Elliott Wave Principle (A. J. Frost, Robert Prechter Jr., Charles Collins)
This particular book was written by a team of authors each with a unique range of experiences in the financial sector. To summarize, the Elliott Wave principle (named after legendary analyst Ralph Nelson Elliott), is an approach to technical analysis that focuses on market trends occurring in waves. The book focuses on how though some changes in stock prices may at first seem to be “random”, many of these changes can be explained by wave like patterns and can even be anticipated well in advance. The book tries to point out how these waves are actually very naturally occurring phenomena and can be found in numerous other parts of our world as well.
Japanese Candlestick Charting Techniques (Steve Nison)
Japanese candlestick charts have an origin dating back to 1700s Japan when they were first used to illustrate the relationship between supply and demand, the emotions of various traders, and the average price of rice. Now, centuries later, several variations of these charts have been utilized in the west and have been found to be quite useful throughout the world of technical analysis. This highly-detailed, though generally accessible, book by Steve Nison explores the different ways these charts can be used and how they can make it easier to spot pervasive industry pricing trends.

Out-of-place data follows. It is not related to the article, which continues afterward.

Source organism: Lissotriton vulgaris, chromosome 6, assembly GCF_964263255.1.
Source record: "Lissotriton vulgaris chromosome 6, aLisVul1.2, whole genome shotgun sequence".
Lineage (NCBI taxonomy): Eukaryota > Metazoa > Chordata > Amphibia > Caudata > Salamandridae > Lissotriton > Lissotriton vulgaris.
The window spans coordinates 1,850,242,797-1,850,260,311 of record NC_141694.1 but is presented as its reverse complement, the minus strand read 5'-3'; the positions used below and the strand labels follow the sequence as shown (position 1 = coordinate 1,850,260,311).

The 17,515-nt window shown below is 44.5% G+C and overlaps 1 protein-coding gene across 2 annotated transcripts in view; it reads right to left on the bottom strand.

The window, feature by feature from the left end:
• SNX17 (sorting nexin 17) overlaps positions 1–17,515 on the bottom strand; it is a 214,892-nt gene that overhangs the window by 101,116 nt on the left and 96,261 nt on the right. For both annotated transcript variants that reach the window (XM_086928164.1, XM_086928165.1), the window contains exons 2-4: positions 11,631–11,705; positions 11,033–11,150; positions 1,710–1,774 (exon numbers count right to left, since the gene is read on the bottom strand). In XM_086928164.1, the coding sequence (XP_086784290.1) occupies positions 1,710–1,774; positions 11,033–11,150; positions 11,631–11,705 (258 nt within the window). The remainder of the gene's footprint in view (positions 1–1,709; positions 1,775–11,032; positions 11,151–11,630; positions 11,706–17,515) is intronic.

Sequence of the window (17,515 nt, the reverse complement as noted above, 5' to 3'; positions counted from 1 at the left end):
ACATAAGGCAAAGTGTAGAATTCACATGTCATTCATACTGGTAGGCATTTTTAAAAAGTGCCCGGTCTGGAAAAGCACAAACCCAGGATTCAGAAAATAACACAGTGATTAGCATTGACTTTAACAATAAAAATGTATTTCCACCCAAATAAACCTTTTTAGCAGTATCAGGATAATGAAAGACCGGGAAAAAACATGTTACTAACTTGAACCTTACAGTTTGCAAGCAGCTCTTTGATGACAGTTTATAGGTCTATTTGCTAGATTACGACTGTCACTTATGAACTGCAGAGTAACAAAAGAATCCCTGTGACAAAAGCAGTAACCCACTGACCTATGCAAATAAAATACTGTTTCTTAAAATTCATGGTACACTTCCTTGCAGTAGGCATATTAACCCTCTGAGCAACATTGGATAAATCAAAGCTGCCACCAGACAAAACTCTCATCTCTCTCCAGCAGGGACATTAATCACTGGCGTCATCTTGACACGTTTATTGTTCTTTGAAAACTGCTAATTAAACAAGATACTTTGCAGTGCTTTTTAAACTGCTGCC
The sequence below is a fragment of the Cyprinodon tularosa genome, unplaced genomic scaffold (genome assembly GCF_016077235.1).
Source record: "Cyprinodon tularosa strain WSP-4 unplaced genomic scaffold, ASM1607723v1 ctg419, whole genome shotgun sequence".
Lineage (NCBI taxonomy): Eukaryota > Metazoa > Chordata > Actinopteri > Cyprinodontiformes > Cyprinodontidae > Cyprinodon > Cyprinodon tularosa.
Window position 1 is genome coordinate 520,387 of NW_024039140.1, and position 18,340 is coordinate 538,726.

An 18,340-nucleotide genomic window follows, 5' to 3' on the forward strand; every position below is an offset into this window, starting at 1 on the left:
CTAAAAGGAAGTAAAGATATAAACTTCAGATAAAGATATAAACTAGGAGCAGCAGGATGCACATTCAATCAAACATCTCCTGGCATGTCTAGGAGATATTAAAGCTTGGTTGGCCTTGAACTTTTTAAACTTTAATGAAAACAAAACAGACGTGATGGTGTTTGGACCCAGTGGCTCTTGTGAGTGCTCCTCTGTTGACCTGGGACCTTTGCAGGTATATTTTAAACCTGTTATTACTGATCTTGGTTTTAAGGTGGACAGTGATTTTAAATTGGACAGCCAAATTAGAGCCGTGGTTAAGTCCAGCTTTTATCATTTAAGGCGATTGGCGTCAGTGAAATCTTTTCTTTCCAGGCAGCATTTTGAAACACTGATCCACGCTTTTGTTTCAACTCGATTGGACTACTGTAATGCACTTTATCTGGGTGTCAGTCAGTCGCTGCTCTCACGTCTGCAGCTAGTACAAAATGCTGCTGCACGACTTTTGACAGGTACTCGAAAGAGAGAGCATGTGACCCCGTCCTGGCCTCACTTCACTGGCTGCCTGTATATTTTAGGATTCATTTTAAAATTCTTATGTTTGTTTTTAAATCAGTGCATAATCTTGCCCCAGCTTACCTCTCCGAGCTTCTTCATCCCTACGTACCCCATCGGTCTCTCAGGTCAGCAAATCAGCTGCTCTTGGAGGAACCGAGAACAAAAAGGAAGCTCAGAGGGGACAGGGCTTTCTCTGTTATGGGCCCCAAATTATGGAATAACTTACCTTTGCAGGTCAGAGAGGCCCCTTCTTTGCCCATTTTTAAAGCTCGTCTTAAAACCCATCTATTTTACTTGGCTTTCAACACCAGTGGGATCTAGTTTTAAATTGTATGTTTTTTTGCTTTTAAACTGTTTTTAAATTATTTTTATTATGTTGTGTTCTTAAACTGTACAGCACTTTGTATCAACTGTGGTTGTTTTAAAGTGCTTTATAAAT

Technical Analysis Explained (Martin Pring)
If there was one book on this list you should seriously consider taking the time to read, it ought to be Technical Analysis Explained by the highly-regarded Martin Pring. In this book, Pring lays out a comprehensive survey that attempts to cover every topic related to technical analysis imaginable. Pring also places a specific emphasis on other topics such as trading psychology, the ways that markets operate, and why technical analysis is something that all long-term traders can consider to be valuable.
How to Make Money in Stocks (William O’Neill)
O’Neill is a founder of the widely-read publication Investor’s Business Daily and was clearly able to convert his thorough understanding of the industry into this highly accessible book. As the title of the book might imply, the book itself is highly straightforward and directly connects technical analysis with tangibly making money. In the making of this book, O’Neill looked at more than a century of relevant data points and used this analysis to develop various high-reward, low-risk trading strategies.
Technical analysis is something that requires a significant amount of time and effort in order to understand in its complex entirety. Taking the time to research the different approaches laid out in these texts, compare them against the historical record, and develop a trading strategy that is supported with quantitative data may at first be a bit overwhelming. But by focusing on the principles set forth in any of these books, you will certainly be moving in the right direction.